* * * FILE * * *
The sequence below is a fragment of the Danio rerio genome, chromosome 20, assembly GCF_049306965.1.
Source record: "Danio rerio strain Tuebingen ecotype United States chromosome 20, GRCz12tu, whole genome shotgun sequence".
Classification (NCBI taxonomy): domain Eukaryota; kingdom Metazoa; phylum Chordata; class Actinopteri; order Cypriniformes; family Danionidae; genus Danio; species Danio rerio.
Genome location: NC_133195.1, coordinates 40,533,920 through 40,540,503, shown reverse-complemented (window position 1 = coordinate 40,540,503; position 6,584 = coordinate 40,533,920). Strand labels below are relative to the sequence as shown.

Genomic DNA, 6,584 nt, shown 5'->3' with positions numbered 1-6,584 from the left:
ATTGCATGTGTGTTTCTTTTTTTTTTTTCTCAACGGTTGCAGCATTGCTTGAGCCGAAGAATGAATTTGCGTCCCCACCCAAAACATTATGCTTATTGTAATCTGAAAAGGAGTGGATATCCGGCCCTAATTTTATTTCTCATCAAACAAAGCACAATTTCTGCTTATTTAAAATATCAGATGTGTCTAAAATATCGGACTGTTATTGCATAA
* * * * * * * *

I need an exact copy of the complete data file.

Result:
The sequence below is a fragment of the Danio rerio genome, chromosome 20, assembly GCF_049306965.1.
Source record: "Danio rerio strain Tuebingen ecotype United States chromosome 20, GRCz12tu, whole genome shotgun sequence".
Classification (NCBI taxonomy): domain Eukaryota; kingdom Metazoa; phylum Chordata; class Actinopteri; order Cypriniformes; family Danionidae; genus Danio; species Danio rerio.
Genome location: NC_133195.1, coordinates 40,533,920 through 40,540,503, shown reverse-complemented (window position 1 = coordinate 40,540,503; position 6,584 = coordinate 40,533,920). Strand labels below are relative to the sequence as shown.

Genomic DNA, 6,584 nt, shown 5'->3' with positions numbered 1-6,584 from the left:
ATTGCATGTGTGTTTCTTTTTTTTTTTTCTCAACGGTTGCAGCATTGCTTGAGCCGAAGAATGAATTTGCGTCCCCACCCAAAACATTATGCTTATTGTAATCTGAAAAGGAGTGGATATCCGGCCCTAATTTTATTTCTCATCAAACAAAGCACAATTTCTGCTTATTTAAAATATCAGATGTGTCTAAAATATCGGACTGTTATTGCATAA